Or the Romanian murderer who last year won a five-figure sum after being unlawfully detained at Dover Immigration Removal Centre from March to July 2015.
The 48-year-old had been jailed for 12 years in his homeland after beating a 70-year-old man to death with a hammer.
He came to the UK after gaining early release in 2008, and was detained after the Home Office learned of his murder conviction.
But attempts to deport him were delayed while his lawyers argued that forcing him to leave the UK would breach his human rights (he reportedly was an alcoholic and suffered from anxiety), meaning he could mount his compensation claim for unlawful detention.
On top of these payouts, tax-payers are also ultimately footing the bill for all the lawyers, translators and forensic experts often drafted in to prove or disprove the claims of foreign offenders.
David Wood — former deputy CEO of the UK Borders Agency and former Director General of Immigration Enforcement — told me this week of the impossible situation faced by Home Office officials when they are trying to deport a foreign offender.
‘The law says you can only detain an individual in order to remove them from the country. They’ve already served their sentence for their crime so you can’t punish them again,’ he explained.
‘The law also says that the removal has to be within a reasonable time — but the Home Office doesn’t know what that period of time is because different judges give different rulings. Officials are making the best judgments they can to protect the public.’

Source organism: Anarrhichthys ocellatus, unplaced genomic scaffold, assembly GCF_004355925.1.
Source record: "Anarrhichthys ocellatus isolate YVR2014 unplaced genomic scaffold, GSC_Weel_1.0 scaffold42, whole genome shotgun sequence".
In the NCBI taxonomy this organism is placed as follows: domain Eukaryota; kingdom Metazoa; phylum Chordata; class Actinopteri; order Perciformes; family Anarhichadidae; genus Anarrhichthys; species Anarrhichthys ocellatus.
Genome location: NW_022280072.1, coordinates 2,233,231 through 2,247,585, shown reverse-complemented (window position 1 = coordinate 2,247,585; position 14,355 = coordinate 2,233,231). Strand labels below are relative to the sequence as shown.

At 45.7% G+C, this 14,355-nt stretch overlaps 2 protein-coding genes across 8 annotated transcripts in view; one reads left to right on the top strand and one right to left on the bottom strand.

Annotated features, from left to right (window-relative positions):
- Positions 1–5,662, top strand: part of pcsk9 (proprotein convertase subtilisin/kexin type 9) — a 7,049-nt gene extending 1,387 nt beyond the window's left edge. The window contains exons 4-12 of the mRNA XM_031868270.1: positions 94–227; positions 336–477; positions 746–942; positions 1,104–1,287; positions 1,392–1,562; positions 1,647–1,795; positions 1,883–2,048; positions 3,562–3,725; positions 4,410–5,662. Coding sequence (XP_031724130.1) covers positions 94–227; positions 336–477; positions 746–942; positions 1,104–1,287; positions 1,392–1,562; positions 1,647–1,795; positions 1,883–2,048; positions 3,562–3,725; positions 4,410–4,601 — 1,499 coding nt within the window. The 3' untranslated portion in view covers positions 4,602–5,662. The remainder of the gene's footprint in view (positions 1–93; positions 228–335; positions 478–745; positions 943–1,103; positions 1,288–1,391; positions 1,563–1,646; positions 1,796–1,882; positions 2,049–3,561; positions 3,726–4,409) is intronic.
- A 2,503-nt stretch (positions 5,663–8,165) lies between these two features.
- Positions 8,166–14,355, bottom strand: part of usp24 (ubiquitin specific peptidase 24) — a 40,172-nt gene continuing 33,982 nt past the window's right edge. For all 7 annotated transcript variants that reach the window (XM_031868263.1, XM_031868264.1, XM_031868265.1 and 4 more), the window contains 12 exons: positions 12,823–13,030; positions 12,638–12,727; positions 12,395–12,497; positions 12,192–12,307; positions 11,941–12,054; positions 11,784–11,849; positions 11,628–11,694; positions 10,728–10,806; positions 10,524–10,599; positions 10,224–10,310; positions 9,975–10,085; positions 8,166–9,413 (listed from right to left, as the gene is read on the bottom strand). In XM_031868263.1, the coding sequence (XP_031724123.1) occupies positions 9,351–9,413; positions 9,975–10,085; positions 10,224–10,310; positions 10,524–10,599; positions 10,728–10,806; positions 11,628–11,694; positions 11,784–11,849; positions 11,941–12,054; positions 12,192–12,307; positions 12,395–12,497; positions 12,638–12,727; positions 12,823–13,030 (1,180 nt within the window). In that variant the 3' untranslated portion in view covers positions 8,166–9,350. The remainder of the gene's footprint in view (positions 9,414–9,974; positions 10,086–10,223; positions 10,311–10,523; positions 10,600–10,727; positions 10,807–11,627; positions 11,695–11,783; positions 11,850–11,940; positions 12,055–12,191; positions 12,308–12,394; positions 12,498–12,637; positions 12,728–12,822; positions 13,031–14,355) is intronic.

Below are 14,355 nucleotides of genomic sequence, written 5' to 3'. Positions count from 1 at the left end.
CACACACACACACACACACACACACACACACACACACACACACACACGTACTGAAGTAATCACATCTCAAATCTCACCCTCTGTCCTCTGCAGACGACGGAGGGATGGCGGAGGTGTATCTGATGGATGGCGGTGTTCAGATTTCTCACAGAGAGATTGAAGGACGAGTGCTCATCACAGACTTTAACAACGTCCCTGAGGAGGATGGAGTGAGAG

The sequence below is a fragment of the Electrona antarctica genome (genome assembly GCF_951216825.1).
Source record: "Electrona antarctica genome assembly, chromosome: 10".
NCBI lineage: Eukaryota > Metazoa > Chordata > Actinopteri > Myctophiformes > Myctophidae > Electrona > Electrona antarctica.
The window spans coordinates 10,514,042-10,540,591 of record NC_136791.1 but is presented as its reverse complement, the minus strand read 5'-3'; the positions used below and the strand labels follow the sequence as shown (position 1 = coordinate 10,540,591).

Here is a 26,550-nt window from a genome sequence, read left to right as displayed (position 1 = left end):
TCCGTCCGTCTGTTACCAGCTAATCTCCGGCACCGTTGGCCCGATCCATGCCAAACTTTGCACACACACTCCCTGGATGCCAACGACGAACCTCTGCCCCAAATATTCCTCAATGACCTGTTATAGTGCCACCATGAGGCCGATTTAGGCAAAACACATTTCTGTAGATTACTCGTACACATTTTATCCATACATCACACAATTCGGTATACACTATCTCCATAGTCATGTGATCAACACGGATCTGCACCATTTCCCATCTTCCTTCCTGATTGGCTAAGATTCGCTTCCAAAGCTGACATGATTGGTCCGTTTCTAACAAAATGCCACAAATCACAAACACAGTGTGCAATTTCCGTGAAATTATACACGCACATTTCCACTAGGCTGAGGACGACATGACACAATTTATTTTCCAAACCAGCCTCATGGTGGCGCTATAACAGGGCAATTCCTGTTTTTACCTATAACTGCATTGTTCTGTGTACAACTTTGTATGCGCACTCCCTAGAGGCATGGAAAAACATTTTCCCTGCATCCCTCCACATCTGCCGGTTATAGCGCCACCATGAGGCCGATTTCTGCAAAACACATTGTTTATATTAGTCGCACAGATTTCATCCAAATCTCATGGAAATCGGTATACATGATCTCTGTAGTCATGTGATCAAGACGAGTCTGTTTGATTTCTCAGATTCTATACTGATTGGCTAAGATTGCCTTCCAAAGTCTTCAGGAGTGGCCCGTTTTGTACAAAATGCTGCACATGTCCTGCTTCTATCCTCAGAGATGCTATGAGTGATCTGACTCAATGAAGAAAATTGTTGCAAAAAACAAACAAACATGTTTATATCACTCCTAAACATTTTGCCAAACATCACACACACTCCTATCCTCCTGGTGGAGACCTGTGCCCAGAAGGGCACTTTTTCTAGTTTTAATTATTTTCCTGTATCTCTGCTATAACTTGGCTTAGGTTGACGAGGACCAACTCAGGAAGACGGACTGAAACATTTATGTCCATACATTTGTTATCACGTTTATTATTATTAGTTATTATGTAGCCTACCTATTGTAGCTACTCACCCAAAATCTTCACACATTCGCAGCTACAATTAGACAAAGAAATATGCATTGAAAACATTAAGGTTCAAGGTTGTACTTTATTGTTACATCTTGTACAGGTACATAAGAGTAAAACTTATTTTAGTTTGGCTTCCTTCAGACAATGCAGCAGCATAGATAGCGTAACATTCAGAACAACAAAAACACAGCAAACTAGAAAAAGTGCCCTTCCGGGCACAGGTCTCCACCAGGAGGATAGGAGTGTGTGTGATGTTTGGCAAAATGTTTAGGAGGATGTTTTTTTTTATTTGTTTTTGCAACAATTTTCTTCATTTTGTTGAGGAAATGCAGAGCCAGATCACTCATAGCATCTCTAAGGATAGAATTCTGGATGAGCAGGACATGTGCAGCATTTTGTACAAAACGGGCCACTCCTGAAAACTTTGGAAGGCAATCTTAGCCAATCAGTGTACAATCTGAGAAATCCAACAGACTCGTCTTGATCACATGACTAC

So what kind of system allows foreign criminals to run rings around the Home Office, not to mention the judges whose hands are tied when dealing with them?
At the heart of this absurd state of affairs is a clash between the Government and the European Convention on Human Rights which was enshrined in UK law by Labour’s Human Rights Act. The Act frequently conflicts with legislation put in place to deal with foreign national offenders, and is regarded by many to have paralysed attempts by the Home Office to rid the UK of foreign criminals.
According to the UK Borders Act 2007, for example, foreign national offenders who have been sentenced to 12 months or more in prison must be removed from Britain after their release.
But deportation is a lengthy, often drawn-out process. Foreign criminals frequently complicate court proceedings by mounting endless legal challenges. Foreign embassies also cause delays by refusing to issue their citizens the travel documents that would allow them to return home.
Given that there is no fixed legal definition of what amounts to ‘too long’ when it comes to detention, the Home Office is caught in a Catch-22 situation of nightmarish proportions.